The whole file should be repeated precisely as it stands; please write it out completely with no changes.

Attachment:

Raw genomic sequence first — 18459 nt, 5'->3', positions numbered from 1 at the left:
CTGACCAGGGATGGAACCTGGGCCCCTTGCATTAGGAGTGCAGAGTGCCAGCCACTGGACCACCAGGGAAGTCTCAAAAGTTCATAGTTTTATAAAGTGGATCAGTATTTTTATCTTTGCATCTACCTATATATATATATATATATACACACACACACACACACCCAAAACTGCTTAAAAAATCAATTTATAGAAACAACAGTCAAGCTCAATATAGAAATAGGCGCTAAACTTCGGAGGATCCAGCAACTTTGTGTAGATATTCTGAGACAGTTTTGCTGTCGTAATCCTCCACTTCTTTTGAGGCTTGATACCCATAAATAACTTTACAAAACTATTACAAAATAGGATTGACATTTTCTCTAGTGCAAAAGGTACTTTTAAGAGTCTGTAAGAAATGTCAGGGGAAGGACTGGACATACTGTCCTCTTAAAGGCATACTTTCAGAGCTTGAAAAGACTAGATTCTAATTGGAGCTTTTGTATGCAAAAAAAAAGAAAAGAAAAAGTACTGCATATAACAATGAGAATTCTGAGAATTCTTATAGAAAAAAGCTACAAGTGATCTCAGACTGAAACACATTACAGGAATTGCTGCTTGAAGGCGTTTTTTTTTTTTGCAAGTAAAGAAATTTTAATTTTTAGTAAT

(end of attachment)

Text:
Raw genomic sequence first — 18459 nt, 5'->3', positions numbered from 1 at the left:
CTGACCAGGGATGGAACCTGGGCCCCTTGCATTAGGAGTGCAGAGTGCCAGCCACTGGACCACCAGGGAAGTCTCAAAAGTTCATAGTTTTATAAAGTGGATCAGTATTTTTATCTTTGCATCTACCTATATATATATATATATATACACACACACACACACACCCAAAACTGCTTAAAAAATCAATTTATAGAAACAACAGTCAAGCTCAATATAGAAATAGGCGCTAAACTTCGGAGGATCCAGCAACTTTGTGTAGATATTCTGAGACAGTTTTGCTGTCGTAATCCTCCACTTCTTTTGAGGCTTGATACCCATAAATAACTTTACAAAACTATTACAAAATAGGATTGACATTTTCTCTAGTGCAAAAGGTACTTTTAAGAGTCTGTAAGAAATGTCAGGGGAAGGACTGGACATACTGTCCTCTTAAAGGCATACTTTCAGAGCTTGAAAAGACTAGATTCTAATTGGAGCTTTTGTATGCAAAAAAAAAGAAAAGAAAAAGTACTGCATATAACAATGAGAATTCTGAGAATTCTTATAGAAAAAAGCTACAAGTGATCTCAGACTGAAACACATTACAGGAATTGCTGCTTGAAGGCGTTTTTTTTTTTTGCAAGTAAAGAAATTTTAATTTTTAGTAAT